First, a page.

Darian is smart, he’s a skilled investigator and he’s almost always able to get his man so this criminal is interesting because he manages to continue to outwit Darian at pretty much every turn. Darian only really manages to learn what the Train Rider wants him to learn, small clues that will further taunt Darian and allow him to do just a little…but not enough. Sometimes I wonder how long Darian’s luck will hold, administering his own brand of justice, not being afraid to dispatch violent and depraved criminals to the next world. A catch like the Train Rider, someone who installs fear and panic and the general population would be a huge coup for a police force…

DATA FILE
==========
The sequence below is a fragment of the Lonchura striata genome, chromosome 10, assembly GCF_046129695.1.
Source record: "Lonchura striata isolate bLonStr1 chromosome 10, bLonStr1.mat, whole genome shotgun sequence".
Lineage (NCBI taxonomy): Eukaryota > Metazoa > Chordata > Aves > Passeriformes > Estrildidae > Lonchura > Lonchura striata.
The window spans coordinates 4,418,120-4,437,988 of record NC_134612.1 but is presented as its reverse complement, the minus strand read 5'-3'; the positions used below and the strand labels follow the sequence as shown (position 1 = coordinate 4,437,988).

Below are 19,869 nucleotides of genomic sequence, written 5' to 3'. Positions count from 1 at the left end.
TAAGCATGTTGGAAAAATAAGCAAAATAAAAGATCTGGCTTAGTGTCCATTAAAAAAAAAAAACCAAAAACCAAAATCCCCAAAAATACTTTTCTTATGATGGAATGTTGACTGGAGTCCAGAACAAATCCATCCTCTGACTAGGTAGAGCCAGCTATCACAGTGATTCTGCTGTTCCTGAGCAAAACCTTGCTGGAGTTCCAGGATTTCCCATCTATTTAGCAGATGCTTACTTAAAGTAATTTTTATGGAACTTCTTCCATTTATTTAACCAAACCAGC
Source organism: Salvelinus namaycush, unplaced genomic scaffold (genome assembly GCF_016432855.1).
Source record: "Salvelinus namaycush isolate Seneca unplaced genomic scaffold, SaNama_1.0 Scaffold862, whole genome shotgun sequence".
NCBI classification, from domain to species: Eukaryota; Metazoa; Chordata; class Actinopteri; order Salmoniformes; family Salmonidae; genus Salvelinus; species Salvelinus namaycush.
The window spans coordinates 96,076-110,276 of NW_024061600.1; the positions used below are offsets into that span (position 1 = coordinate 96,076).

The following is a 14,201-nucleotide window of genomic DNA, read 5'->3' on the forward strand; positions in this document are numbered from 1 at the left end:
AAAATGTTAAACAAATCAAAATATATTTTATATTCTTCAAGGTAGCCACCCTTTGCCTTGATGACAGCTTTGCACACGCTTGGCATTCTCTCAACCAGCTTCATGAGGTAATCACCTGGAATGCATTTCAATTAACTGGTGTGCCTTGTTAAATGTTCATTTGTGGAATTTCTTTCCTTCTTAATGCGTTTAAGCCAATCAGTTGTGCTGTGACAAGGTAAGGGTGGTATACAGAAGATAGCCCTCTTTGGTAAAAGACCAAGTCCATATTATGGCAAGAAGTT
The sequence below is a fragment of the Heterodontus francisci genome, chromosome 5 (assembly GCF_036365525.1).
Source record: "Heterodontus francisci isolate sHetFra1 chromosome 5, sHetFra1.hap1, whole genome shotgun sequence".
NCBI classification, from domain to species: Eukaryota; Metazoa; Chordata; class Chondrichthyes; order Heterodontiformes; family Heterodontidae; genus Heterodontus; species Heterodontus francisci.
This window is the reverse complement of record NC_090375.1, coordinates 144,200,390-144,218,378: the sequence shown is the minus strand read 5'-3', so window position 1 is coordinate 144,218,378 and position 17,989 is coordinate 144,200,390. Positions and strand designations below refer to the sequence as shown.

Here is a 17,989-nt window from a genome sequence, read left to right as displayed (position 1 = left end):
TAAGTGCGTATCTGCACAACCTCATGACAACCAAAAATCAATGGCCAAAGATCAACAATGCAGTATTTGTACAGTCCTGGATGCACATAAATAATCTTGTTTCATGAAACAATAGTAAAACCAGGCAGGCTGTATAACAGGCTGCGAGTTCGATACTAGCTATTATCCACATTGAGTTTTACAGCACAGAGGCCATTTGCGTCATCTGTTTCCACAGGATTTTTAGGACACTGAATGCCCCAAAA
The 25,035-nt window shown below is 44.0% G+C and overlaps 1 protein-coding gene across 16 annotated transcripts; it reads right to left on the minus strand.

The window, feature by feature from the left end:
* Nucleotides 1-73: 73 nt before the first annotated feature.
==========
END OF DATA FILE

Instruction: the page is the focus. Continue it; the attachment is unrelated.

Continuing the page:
I find this book – well actually this series, often focuses on really fascinating moral debates surrounding justice and punishment and what is the best way to deal with the sort of psychopaths that become the focus of investigations like the one into the Train Rider . Darian is one side of the argument, the side for the aforementioned dispatching. Often Maria, the local police officer who has become his reluctant ‘partner’ on several investigations, is the other. She’s the one still in the force, she’s young, she’s still very idealistic. She believes in “the system” – she proves this in Dead Girl Sing when she rats out Darian’s whereabouts to the local Gold Coast police. He doesn’t approve of her lack of loyalty to him there and the two of them in this volume provide two opposing sides of a justice argument. It’s interesting how often I kind of find myself kind of agreeing with Darian, especially when it comes to paroling useless pieces of trash who immediately and often violently reoffend. The Train Rider references several recent cases and you could easily throw up arguments for a quiet bullet for the likes of Adrian Bayley or Steven Hunter earlier on in their ‘careers’. Is it ‘right’? No. Because where do you draw the line? Who makes these decisions? What happens if you have a bunch of people all doling out their own versions of this? But could I understand people like Darian wanting to do it? Yes. I found that I really, really could. In this book, Maria begins to slide. The investigation begins to affect her, it begins to get under her skin. She begins to blur the lines, just like Darian has been blurring them (often smudging them right out) for years and she has to process her feelings about that. Maria is the most palatable for me in this book – she became more real as she questioned herself and her actions, her thought processes and her feelings from everything on her relationship to methods of interrogation. For once she is more than Barbie Cop, the pretty one.